|Publication number||US5719191 A|
|Application number||US 08/805,039|
|Publication date||Feb 17, 1998|
|Filing date||Feb 21, 1997|
|Priority date||Feb 28, 1996|
|Also published as||CA2198561A1, CN1165650A, EP0792638A1|
|Publication number||08805039, 805039, US 5719191 A, US 5719191A, US-A-5719191, US5719191 A, US5719191A|
|Inventors||David B. MacLean, David D. Thompson|
|Original Assignee||Pfizer Inc.|
|Export Citation||BiBTeX, EndNote, RefMan|
|Patent Citations (7), Non-Patent Citations (2), Referenced by (7), Classifications (6), Legal Events (5)|
|External Links: USPTO, USPTO Assignment, Espacenet|
This is a continuation of provisional application 60/025,201 filed Feb. 28, 1996, the benefit of which is hereby claimed under 37 C.F.R. §1.78(a)(3).
Alzheimer's Disease (AD) is a degenerative brain disorder characterized clinically by progressive loss of memory, cognition, reasoning, judgment and emotional stability that gradually leads to profound mental deterioration and ultimately death. AD is a common cause of progressive mental failure (dementia) in aged humans and is believed to represent the fourth most common medical cause of death in the United States. AD has been observed in varied races and ethnic groups worldwide and presents a major present and future public health problem. The disease is currently estimated to affect about two to three million individuals in the United States alone. To date, AD has proven to be incurable.
The brains of individuals with AD exhibit neuronal degeneration and characteristic lesions variously referred to as amyloidogenic plaques, vascular amyloid angiopathy, and neurofibrillary tangles. Large numbers of these lesions, particularly amyloidogenic plaques and neurofibrillary tangles, are generally found in several areas of the human brain important for memory and cognitive function in patients with AD. Smaller numbers of these lesions in a more restricted anatomical distribution are found in the brains of most aged humans who do not have clinical AD. Amyloidogenic plaques and vascular amyloid angiopathy also characterize the brains of individuals with Trisomy 21 (Down's Syndrome) and Hereditary Cerebral Hemorrhage with Amyloidosis of the Dutch-Type (HCHWA-D). At present, a definitive diagnosis of AD usually requires observing the aforementioned lesions in the brain tissue of patients who have died with the disease or, rarely, in small biopsied samples of brain tissue taken during an invasive neurosurgical procedure.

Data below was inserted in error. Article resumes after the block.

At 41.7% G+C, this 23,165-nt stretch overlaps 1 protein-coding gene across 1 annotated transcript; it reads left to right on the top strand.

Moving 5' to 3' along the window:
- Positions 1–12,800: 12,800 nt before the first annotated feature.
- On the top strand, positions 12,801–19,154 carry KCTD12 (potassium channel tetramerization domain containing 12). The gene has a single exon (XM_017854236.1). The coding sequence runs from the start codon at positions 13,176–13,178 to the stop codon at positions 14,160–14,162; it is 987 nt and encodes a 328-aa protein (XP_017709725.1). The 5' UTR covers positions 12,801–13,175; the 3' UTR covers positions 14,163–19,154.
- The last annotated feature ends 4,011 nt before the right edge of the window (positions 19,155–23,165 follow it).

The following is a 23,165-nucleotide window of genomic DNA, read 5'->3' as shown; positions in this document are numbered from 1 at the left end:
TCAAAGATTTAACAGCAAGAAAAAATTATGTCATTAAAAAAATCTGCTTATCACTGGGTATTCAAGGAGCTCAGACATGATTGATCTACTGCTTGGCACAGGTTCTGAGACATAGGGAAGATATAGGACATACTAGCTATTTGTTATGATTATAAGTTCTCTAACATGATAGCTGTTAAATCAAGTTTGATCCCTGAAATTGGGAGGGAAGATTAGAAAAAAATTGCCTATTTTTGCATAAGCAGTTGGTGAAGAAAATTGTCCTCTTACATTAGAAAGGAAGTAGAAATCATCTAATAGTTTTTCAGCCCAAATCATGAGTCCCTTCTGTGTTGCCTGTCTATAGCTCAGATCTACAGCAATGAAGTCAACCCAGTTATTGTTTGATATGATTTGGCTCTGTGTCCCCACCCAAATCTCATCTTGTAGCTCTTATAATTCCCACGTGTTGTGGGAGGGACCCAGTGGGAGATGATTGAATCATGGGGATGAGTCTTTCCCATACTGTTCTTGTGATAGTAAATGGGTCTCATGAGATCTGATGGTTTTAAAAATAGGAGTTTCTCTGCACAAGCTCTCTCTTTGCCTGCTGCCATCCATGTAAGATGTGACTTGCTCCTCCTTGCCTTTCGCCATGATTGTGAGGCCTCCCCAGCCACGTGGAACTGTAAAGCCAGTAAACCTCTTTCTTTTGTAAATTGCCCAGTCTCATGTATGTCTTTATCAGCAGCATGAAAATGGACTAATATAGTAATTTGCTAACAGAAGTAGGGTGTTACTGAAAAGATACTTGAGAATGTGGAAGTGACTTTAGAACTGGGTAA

Several lines of evidence indicate that progressive cerebral deposition of particular amyloidogenic proteins, β-amyloid proteins, (βAP), play a seminal role in the pathogenesis of AD and can precede cognitive symptoms by years or decades. See, Selkoe, (1991) Neuron 6:487. Recently, it has been shown that βAP is released from neuronal cells grown in culture and is present in cerebrospinal fluid (CSF) of both normal individuals and AD patients. See, Seubert et al., (1992) Nature 359:325-327.
A possible correlation to the plaque pathology has been developed by several groups demonstrating the direct βAP neurotoxicity toward, cultured neurons. Direct neurotoxicity of βAP was recently reported to be attenuated by co-treatment with TGF-β (Chao et al., Soc. Neurosci. Abs., 19:1251 (1993)).
More recently, in addition to the direct neurotoxicity, an inflammatory response in the AD brain, perhaps elicited by βAP, also contributes to the pathology of the disease. A limited clinical trial with the NSAID indomethacin exhibited a retardation in the progression of Alzheimer's dementia (Rogers et al., Science, 260:1719-1720 (1993)). European Patent Application 0659418 A1 describes the use of certain benzothiophenenes for the inhibition of Alzheimer's Disease.
Despite the progress that has been made in understanding the underlying mechanisms of AD, there remains a need to develop compositions and methods for treatment of these diseases. Treatment methods could advantageously be based on drugs which are capable of increasing TGF-β expression in the brain, thus ameliorating the β-amyloid peptide mediated neurotoxicity and inflammatory response associated with AD.
The present invention relates to methods for inhibiting Alzheimer's Disease comprising administering to a human in need of treatment an effective amount of a compound of formula I ##STR2## Wherein R1 and R2 may be the same or different provided that, when R1 and R2 are the same, each is a methyl or ethyl group, and, when R1 and R2 are different, one of them is a methyl or ethyl group and the other is hydrogen or a benzyl group; or a pharmaceutically acceptable salt thereof. A preferred compound of formula I is that in which R1 and R2 are methyl. A preferred salt is the citrate salt.